CHESTER CO., Pa. (WPVI) – A family from Chester County, Pennsylvania, searches for answers after it is discovered an intruder was inside their home.
The suspect was videotaped by his ring doorbell surveillance camera earlier this year. Strangely enough, her surveillance camera caught him coming out but not going inside.
And their home security system never registered that the man was inside.
The case took investigators and security experts by surprise, and you may have asked how secure your camera system is.
The man in question appears to be trying to disassemble the ring camera. He looks at it from different angles and then withdraws to Nemo Perera’s house.
The family observed this while eating out one February evening.
“My heart sank and unfortunately we made the mistake of showing our four young children the video so they would panic. So my wife called the police and we ran home,” said Perera.
What’s worrying is that the Pereras don’t know how the intruder got into their house.
The family has two Wi-Fi networks. One controls his ADT security system, which was partially hard-wired, and the other controls his doorbell system.
However, the system did not detect the intruder inside, nor did ADT motion sensors detect any activity inside.
Perera said, “So we have the ring logs and they show that we left the house at 7:11 pm and the ring stopped working from that point on, with the exception of this one picture that was taken at 7:45 pm.”
Security expert Dave Pearson owns 215 Secure. He has since been hired to improve the Perera’s security system.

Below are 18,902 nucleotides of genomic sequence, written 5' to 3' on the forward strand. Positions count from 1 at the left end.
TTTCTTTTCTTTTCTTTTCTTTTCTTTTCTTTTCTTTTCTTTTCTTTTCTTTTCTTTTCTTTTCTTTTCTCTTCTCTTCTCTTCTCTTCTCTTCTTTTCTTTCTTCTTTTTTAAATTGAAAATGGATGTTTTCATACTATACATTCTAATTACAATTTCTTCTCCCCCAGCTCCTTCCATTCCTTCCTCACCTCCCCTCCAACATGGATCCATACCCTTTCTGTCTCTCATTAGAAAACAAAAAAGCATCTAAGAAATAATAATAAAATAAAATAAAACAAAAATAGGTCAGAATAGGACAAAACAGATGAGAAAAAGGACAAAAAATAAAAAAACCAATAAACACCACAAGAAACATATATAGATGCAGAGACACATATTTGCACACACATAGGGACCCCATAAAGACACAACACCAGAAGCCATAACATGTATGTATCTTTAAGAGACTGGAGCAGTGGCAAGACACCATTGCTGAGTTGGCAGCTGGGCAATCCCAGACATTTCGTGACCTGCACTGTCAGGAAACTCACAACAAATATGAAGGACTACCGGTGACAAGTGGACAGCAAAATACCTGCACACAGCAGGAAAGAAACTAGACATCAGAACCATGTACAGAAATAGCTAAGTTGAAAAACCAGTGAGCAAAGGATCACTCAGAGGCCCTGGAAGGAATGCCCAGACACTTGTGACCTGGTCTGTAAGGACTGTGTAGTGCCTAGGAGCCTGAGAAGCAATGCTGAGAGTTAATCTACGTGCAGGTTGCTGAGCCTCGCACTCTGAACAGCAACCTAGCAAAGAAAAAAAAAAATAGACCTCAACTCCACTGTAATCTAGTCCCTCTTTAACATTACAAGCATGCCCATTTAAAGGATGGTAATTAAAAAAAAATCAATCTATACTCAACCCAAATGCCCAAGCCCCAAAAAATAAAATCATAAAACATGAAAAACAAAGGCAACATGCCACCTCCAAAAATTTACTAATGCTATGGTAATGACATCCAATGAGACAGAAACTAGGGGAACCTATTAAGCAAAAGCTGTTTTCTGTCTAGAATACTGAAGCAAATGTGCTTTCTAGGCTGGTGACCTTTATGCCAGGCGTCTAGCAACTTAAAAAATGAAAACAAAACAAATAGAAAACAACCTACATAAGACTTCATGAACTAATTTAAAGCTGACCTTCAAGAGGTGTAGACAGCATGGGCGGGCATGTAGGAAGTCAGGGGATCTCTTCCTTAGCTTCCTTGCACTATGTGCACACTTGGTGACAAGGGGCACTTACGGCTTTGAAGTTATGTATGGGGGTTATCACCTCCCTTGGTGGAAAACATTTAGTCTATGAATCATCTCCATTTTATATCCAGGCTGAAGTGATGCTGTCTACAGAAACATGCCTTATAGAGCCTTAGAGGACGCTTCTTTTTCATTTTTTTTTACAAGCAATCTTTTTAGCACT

“Personally, I think someone turned off the Wi-Fi system. If they know the password to get on the Wi-Fi, that’s a pretty easy way to get in,” Pearson said.
But Perera says he didn’t have standard Wi-Fi passwords and accessing his Wi-Fi networks would have been difficult. He says other security experts told him that he may have been a victim of wireless interference.
There, criminals use an illegal device to send out an explosion of synchronized radio waves that cripple Wi-Fi networks. Despite the hefty fines for owning one, they are easy to find on the internet for a few dollars.
Pearson says they are a concern
“Wireless signal jammer is a problem and more of a problem these days. It was certainly a problem for Nemo,” he said.
According to Perera, ADT gave few answers about what happened.
“So we asked our ADT people to explain what was going on and they couldn’t explain it. They’re trying to run it up the flagpole,” Perera said.
Even more amazing, the Pereras say they haven’t found anything stolen.
They suspect that Nemo Perera’s hard drive was copied for business reasons, but security experts say there is no evidence.
Police say they have no suspects or leads, and the Pereras hope someone will spot the intruder and help investigators.
Perera says, “We can’t imagine why. It’s very worrying. To find out what your intention is, it would be very important because I think it mystifies the police too. They wonder why they did that too to have.”
ADT released a statement to Action News stating:
“We investigated Mr. Perera’s claim and approached him directly. We found no evidence of any attempted hacking or jamming attempt.”